The ex‐employees, a husband and wife team, Brad and Melan Davis, worked in various Blackwater locations, both overseas and in the United States.
They are suing Blackwater under the False Claims Act, a U.S. federal law which allows people who are not affiliated with the government to file actions against federal contractors claiming fraud against the government. Persons filing under the Act stand to receive a portion (usually about 15–25 percent) of any recovered damages. Claims under the law have been filed by persons with insider knowledge of false claims which have typically involved health care, military, or other government spending programs. The government has recovered nearly $22 billion dollars under the False Claims Act between 1987 and 2008.
The Davis’s suit (posted by Ms. Sparky here) makes many charges but, predictably, the press thus far has largely focused on the most sensationalistic, namely that Blackwater officials kept a Filipino prostitute on the company payroll for a State Department contract in Afghanistan, and billed the government for her time working for Blackwater male employees in Kabul. The alleged prostitute’s salary was categorized as part of the company’s “Morale Welfare Recreation” expenses.
This rather superficial focus is similar to what the media did when the Project on Government Oversight released its report last September on drunken party antics by ArmorGroup private security contractors in Kabul, Afghanistan. Lost in all the coverage of contractors eating chips out of someone’s ass was the fact that ArmorGroup’s performance had “negatively impacted the security posture of the Local Guard Program for the U.S. Mission to Kabul.”
Let’s acknowledge that for the time being the Davis’s charges are just that and have yet to be proven. But if they end up being substantiated and Blackwater eventually suffers significant punishment it will be the equivalent of convicting Al Capone on tax evasion charges, given that in December a U.S. federal judge dismissed charges against Blackwater contractors accused of killing innocent Iraqi civilians in the September 2007 Nisoor Square incident, on the grounds that the government bungled the case by using testimony that was given under a grant of immunity.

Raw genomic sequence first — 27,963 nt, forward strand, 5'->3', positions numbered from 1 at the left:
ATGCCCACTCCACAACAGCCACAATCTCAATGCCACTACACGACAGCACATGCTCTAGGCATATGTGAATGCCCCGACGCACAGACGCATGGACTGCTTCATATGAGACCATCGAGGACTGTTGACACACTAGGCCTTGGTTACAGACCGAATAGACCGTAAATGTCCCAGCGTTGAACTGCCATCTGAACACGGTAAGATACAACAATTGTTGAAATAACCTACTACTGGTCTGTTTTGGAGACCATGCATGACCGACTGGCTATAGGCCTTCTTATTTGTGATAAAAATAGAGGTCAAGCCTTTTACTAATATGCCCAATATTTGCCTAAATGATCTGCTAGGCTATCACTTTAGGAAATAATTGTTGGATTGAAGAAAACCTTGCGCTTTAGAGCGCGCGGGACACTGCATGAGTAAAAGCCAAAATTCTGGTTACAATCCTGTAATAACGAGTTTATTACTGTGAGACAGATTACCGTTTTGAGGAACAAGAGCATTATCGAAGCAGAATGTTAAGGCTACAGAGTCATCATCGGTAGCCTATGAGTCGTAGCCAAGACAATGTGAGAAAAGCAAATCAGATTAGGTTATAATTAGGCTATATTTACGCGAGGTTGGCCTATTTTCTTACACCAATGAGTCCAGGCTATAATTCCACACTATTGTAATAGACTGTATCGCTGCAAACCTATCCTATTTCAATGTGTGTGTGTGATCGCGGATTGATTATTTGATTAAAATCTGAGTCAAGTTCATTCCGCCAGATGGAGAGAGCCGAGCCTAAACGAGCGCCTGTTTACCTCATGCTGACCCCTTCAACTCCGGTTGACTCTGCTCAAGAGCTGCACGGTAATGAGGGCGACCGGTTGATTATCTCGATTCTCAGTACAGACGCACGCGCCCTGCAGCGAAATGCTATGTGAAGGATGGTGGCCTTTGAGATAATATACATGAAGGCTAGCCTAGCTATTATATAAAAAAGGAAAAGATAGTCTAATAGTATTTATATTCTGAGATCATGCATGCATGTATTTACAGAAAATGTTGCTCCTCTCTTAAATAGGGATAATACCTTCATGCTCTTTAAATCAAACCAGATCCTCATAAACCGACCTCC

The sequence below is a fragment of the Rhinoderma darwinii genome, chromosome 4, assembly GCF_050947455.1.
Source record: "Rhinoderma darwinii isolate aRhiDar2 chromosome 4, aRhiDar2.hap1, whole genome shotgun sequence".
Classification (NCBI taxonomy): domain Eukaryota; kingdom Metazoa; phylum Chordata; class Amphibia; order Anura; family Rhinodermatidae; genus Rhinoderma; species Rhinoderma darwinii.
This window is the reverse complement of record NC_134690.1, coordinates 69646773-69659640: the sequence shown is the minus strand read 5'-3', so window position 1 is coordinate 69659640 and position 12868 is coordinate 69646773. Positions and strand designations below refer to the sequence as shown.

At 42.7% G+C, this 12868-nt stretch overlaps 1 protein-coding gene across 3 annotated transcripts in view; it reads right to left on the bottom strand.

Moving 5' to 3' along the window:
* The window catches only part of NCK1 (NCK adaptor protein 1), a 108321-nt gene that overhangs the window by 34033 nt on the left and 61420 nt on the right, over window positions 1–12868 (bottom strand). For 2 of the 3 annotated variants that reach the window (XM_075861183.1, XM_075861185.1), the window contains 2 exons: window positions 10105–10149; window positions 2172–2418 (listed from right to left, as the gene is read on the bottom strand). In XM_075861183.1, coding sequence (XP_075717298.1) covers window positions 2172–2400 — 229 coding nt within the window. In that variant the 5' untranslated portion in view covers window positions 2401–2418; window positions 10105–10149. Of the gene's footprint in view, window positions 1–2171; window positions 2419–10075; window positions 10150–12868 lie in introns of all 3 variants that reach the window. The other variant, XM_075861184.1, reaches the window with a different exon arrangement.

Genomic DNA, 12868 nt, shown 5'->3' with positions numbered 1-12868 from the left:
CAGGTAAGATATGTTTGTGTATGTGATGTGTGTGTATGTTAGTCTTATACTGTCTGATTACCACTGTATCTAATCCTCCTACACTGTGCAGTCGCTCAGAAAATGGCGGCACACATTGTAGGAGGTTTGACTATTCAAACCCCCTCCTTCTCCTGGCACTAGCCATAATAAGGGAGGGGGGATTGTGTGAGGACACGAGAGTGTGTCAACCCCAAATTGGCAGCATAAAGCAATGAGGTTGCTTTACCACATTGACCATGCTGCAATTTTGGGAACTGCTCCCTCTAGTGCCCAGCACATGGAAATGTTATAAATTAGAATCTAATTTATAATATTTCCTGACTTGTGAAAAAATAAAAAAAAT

It may be sad to say but, given the history of sexual activities and some private contractors, the alleged use of a prostitute by Blackwater may actually be a step up. At least they were not trafficking in child sex slaves as some DynCorp contractors did in Bosnia back in the late 1990s.
Nor did they drug and gang rape a fellow contractor as some KBR contractors reportedly did in 2005.
In fact, Blackwater contractors may have been inspired by the actions of the now legendary Tori the Escort. Back in 2007 Wonkette broke the story that Tori was going to be in Baghdad’s Green Zone for an extended tour, “entertaining all members of the PMC community registered with PSCAI (Private Security Company Association of Iraq).”
If only Blackwater had not billed the government for her services it is likely that nobody would care. There has been no detail yet on what she was paid or what Blackwater billed the government for, when requesting reimbursement for her services, so one cannot say if she was truly more cost effective and efficient than a public sector counterpart — a constant claim that the private sector always makes — such as a congressman or senator. Hopefully future depositions will provide further detail.
But even when you add in the overhead (whatever that might be, clean sheets provided by KBR perhaps?) that contractors always add when submitting bills to the government it seems unlikely that the net revenues would be worth the scandal.
Blackwater would have been better off just employing the prostitute as an independent contractor and paying for her services out of pocket.
As the use of a prostitute is between consenting parties it cannot be termed “sexual harassment” which is actually prohibited under the terms of the Worldwide Personal Protective Services (WPPS) contract under which Blackwater operates in Afghanistan. However there is a clause, with respect to guard conduct that states: